I love contextual menus. In Mac OS X, you find them when you right-click, two-finger-click (on a trackpad) or when you hold down the Control key and click. They're handy in scores of applications and in the Finder; if you're looking to supercharge your iTunes usage in particular, Macworld's Kirk McElhearn has published 10 ways to use contextual menus with iTunes.
One particularly useful option is to "Start Genius" from any track. When selected, iTunes will instantly create a genius playlist from that track. The "Add to playlist" option is also useful. When selected, you get a hierarchical menu all available playlists (smart playlists are excluded). Simply click the one you're after and the track is added.
Contextual menus also work on multiple tracks at once. Make your selections by either Command- or Shift-clicking, then right-click one of the highlighted songs to see the contextual menu. From there you can add that group to a playlist, adjust ratings, convert tracks to Apple Lossless format, and so on.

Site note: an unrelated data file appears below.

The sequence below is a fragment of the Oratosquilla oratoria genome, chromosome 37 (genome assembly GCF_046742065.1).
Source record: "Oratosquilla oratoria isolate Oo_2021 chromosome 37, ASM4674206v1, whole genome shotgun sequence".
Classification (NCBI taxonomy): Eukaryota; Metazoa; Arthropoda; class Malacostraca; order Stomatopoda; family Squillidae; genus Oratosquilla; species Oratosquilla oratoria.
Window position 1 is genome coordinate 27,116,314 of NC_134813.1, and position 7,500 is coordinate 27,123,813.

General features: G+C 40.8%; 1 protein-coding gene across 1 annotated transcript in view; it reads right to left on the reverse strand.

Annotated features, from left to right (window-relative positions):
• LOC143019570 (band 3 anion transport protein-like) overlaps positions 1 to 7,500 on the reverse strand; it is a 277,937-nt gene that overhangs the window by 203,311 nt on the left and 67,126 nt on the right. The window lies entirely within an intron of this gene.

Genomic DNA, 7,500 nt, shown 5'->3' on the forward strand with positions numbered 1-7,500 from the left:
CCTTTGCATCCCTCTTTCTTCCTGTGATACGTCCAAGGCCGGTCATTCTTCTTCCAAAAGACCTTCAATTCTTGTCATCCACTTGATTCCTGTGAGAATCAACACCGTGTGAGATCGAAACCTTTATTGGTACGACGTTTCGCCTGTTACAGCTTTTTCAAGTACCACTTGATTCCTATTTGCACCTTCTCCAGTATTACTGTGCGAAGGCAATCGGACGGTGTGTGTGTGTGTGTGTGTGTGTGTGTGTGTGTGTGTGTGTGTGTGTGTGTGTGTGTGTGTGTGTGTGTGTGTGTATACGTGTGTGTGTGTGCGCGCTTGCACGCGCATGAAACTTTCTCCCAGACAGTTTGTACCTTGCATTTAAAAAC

There's an important iTunes contextual menu that didn't make Macworld's list. If you connect your iPhone, iPod touch or iPad to your computer, you can right-click the device's icon in the iTunes sidebar to see a specific contextual menu for that iOS gadget. You can quickly eject, restore or back up your device; also, if you're about to update your version of iOS but iTunes is warning you that you need to transfer purchased items from your device back to iTunes pre-update... well, here's where you do it, via the Transfer Purchases command.
For all ten Macworld tips, read Kirk's article. In the meantime, please share any favorites with us below.